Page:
(13) Tritium-labeled ribonucleic acid precursors, including cytidine, uridine, and orotic acid, were injected into rats with dated pregnancies (14 to 21 days) and virgin rats.
(14) This result is equivalent to the best adjuvant chemotherapy results reported to date.
(15) Healthbars such as Nakd fit this category and promise to deliver one of your five a day, based on the quantity of freeze-dried date paste used.
(16) Angela Barnes As I understand it, dating websites are supposed to provide a confidential forum for the exchange of personal information between people who do not yet know each other but might like to.
(17) "I have to say that it is my expectation that they probably can be, because the data that we have to date is unlikely to show an adverse impact."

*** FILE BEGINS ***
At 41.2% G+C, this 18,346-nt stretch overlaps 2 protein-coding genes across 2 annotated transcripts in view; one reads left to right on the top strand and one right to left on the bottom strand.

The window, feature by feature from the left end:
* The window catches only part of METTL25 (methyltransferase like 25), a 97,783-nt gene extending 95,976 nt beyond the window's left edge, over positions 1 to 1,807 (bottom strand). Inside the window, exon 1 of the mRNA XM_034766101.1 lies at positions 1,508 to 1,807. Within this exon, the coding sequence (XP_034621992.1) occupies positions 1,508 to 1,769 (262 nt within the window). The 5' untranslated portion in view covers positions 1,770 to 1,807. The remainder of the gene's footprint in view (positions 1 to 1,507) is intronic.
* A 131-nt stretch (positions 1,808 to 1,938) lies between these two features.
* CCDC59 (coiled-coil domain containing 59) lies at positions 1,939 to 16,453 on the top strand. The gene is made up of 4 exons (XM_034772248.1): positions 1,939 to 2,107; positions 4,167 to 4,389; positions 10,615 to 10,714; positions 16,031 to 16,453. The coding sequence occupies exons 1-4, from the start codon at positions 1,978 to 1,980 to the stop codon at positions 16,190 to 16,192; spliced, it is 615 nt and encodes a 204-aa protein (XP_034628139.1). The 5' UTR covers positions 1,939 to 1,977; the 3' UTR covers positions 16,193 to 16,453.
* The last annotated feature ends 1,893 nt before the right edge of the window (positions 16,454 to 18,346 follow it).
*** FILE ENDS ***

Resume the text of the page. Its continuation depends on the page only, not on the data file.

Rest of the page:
(18) To date television has not been used very much in teaching diagnostic radiology.
(19) Photograph: Dan Chung Around 220,000 live in this mud-brick labyrinth; some homes date back five centuries.
(20) His dedication and professionalism is world class and he deserves all the recognition he has received to date.
(adv.) Alt. of Thereabouts
(1) Though they remained there or thereabouts for a few weeks, a 5-2 home defeat to Arsenal on 26 September was seen as the shape of things to come.
(2) Its continued existence seems like a minor miracle once you've read Rakoff's book, which is set in 1996, or thereabouts.